Finishers: What Are They? Why Do Them? | Leg & Glute Finisher

How many times do see the word "finisher" for a workout and you have no idea what it is or what they actually do. Personally, I have a love-hate relationship with finishers, sometimes I have no inclination to want to do them, some days I think they are the best thing ever. I think most people have the same kind of relationship with them.

What are finishers?

A finisher, as you may have guessed from the actual name is a set of exercises or just one move that you complete at the end of your session to really fatigue your body, to get it working to its absolute maximum. Some finishers are designed to burn fat, some are designed for a "metabolic hit", some are designed to improve your cardio and conditioning, some are simply to get a quick pump on before you leave the gym.

Finishers can also be of use for your mental health, it can make you mentally tougher. Pushing yourself to the brink can help you realize how tough you really are and how much more capable you are than you think you are.

Hot tip: when designing a finisher for yourself make sure you are only doing moves that you know you have exceptional form while doing. 

How often do you have to do finishers?

I used to be under the assumption that for a training session to be "complete" you had to be out of breath, sweating profusely and have no energy left. I was wrong. Finishers do not need to be incorporated into each and every session that you complete. Add them in say once a week, or every few weeks when you really feel like it.

What are some types of finishers?

  • Matrix finisher.
    If you have a single muscle split and want to really finish off, say your legs (like the example below) you can add in an extra finisher set to really complete the day. 
  • Tabata finisher.
    For a quick metabolic hit, a Tabata is what you want to be doing, it will improve your cardio capacity and help to burn a little extra fat. When I do Tabata finishers I usually stick with 20 seconds work: 10 seconds rest.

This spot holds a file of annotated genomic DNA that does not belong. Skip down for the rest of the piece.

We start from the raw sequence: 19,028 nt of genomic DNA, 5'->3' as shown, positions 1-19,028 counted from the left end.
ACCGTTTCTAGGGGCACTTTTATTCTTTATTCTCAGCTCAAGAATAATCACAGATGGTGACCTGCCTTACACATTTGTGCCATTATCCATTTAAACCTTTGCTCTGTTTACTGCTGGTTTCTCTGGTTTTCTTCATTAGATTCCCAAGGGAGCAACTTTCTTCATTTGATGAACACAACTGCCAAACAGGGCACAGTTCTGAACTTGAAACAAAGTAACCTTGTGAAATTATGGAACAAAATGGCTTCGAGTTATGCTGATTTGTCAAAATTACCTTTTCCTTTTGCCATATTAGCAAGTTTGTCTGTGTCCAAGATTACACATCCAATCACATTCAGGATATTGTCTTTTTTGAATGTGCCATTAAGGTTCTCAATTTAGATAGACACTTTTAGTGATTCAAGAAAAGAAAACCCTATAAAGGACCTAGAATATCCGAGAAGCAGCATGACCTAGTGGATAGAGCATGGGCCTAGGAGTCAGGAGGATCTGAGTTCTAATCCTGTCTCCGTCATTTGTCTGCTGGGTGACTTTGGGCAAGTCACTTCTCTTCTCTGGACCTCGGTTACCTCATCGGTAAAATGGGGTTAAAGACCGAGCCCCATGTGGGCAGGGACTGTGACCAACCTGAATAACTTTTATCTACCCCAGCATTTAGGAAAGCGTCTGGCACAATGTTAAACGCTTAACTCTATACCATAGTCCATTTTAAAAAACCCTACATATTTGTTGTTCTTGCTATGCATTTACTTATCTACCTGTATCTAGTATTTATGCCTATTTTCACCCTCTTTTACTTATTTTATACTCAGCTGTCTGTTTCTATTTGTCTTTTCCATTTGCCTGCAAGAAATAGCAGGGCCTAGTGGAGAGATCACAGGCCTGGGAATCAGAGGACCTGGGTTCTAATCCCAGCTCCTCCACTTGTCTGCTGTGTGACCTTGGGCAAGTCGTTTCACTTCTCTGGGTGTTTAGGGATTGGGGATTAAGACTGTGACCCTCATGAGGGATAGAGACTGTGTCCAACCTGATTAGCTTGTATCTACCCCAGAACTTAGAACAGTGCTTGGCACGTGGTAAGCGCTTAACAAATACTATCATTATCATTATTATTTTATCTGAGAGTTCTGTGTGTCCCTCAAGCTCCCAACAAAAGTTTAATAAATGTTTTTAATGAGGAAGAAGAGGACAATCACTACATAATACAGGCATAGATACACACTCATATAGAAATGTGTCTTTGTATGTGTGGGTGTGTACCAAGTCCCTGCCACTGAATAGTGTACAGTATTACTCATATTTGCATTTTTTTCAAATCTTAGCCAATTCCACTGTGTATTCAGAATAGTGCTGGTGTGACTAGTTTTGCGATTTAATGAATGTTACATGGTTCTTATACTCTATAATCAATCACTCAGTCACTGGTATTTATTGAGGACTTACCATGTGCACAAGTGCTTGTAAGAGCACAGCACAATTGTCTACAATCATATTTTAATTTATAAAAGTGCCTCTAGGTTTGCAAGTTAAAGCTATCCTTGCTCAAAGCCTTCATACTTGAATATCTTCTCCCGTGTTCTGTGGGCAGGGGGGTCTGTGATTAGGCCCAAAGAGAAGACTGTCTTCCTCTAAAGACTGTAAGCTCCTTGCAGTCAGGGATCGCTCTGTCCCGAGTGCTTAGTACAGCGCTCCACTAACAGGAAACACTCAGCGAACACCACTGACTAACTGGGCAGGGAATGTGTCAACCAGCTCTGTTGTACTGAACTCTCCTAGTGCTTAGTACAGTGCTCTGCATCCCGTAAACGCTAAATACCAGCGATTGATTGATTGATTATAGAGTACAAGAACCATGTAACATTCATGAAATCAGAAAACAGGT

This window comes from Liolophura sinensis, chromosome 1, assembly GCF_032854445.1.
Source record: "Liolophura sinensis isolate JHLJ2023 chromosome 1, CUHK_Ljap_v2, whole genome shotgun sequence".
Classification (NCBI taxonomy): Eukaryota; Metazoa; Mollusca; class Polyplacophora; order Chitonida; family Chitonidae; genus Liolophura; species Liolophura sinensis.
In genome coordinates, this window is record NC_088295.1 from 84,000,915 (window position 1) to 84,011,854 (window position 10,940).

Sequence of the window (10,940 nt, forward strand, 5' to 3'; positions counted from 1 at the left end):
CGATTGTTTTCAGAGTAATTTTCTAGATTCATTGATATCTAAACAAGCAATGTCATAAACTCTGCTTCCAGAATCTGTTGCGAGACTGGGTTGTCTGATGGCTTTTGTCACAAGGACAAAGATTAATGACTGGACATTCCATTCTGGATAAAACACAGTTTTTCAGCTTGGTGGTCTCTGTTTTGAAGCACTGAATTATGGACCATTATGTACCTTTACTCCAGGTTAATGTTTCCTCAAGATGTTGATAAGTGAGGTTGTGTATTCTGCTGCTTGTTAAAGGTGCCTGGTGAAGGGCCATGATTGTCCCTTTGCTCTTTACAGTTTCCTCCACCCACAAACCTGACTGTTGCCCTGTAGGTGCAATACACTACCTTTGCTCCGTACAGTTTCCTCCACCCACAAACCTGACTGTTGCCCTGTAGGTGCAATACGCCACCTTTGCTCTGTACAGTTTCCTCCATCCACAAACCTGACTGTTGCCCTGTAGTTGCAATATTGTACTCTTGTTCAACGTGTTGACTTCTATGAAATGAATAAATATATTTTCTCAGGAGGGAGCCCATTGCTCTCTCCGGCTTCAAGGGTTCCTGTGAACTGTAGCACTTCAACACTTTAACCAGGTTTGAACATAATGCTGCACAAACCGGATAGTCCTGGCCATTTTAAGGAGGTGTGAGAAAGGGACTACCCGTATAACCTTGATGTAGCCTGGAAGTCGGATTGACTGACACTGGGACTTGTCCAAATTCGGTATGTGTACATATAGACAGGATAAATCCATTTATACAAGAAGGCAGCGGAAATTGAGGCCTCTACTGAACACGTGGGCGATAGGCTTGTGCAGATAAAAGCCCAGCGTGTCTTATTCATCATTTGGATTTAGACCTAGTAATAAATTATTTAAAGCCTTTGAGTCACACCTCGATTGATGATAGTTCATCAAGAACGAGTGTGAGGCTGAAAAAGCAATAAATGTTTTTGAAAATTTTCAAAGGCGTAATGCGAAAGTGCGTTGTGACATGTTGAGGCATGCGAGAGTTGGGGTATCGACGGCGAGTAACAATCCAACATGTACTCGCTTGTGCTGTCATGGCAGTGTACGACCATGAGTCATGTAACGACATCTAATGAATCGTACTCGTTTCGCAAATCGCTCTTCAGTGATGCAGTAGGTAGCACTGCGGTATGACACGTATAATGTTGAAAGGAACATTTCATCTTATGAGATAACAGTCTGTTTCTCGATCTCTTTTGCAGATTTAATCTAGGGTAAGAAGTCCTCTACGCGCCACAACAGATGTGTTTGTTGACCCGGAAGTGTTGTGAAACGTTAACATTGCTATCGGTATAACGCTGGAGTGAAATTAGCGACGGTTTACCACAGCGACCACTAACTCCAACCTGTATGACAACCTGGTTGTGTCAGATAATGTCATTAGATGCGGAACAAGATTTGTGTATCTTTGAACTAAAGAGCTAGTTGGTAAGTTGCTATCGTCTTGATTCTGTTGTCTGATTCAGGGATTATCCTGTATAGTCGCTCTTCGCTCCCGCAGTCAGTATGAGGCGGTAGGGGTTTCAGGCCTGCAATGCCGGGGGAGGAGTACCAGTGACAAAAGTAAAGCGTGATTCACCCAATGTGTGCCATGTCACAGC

• Ladder finisher.
    One rep of one exercise to two reps of another exercise. Keep going up by one rep, one exercise after another until you reach 10. Once you get there you can work your way back down, going down by one, or you could just leave it there- all up to you. 
  • Walker finishers.
    Grab a weight and walk with it- simple as that. You could use a kettlebell, a set of dumbells, a sandbag, do a sled push- whatever you really feel like doing. 
  • Complex finishers.
    This is where you string together several exercises that when put together form one complex move. This one is designed to hit the whole body. 

Leg & Glute Finisher 

I did throw together this leg and glute finisher after leg day when I felt like I hadn't really maxed out my effort. I was having a shitty mental day and it had transpired into my training session, I put this in at the end as a Tabata type session: 20 seconds of one move, 10 seconds rest, move on to the next exercise, repeat 4 times. The full thing only went for 6 minutes and then I was done. 

THE BREAKDOWN

EXERCISE 1:  Squat Pulse x 2 -> Squat Jump

Stand with your feet in between hip width and shoulder width apart, sit back into the squat, instead of coming the full way back up, come up to about half way and then go straight back down, do that twice. Go straight from two squat pulses into a squat jump. 20 seconds of this after leg day will burn. 

EXERCISE 2: Wall Hip Raise 

God, if you thought hip raises on the floor were bad, you have seen nothing until you do it on a bloody wall. 

Place the heels of your feet against the wall and bend over to place your hands on the floor in front of you. Bend your legs down to almost touching your knees to the floor and spring back up. Look your hammies and entire legs to be real are going to be burning. 

EXERCISE 3: Lunge Switch Jumps with Pulse

Jump out into a lunge, pulse down slightly, on the way back up, jump in order to alternate your back foot to the front and your front foot to the back. If you need an extra hand with balance (like me) hold onto something with one arm or steady yourself on the wall. 

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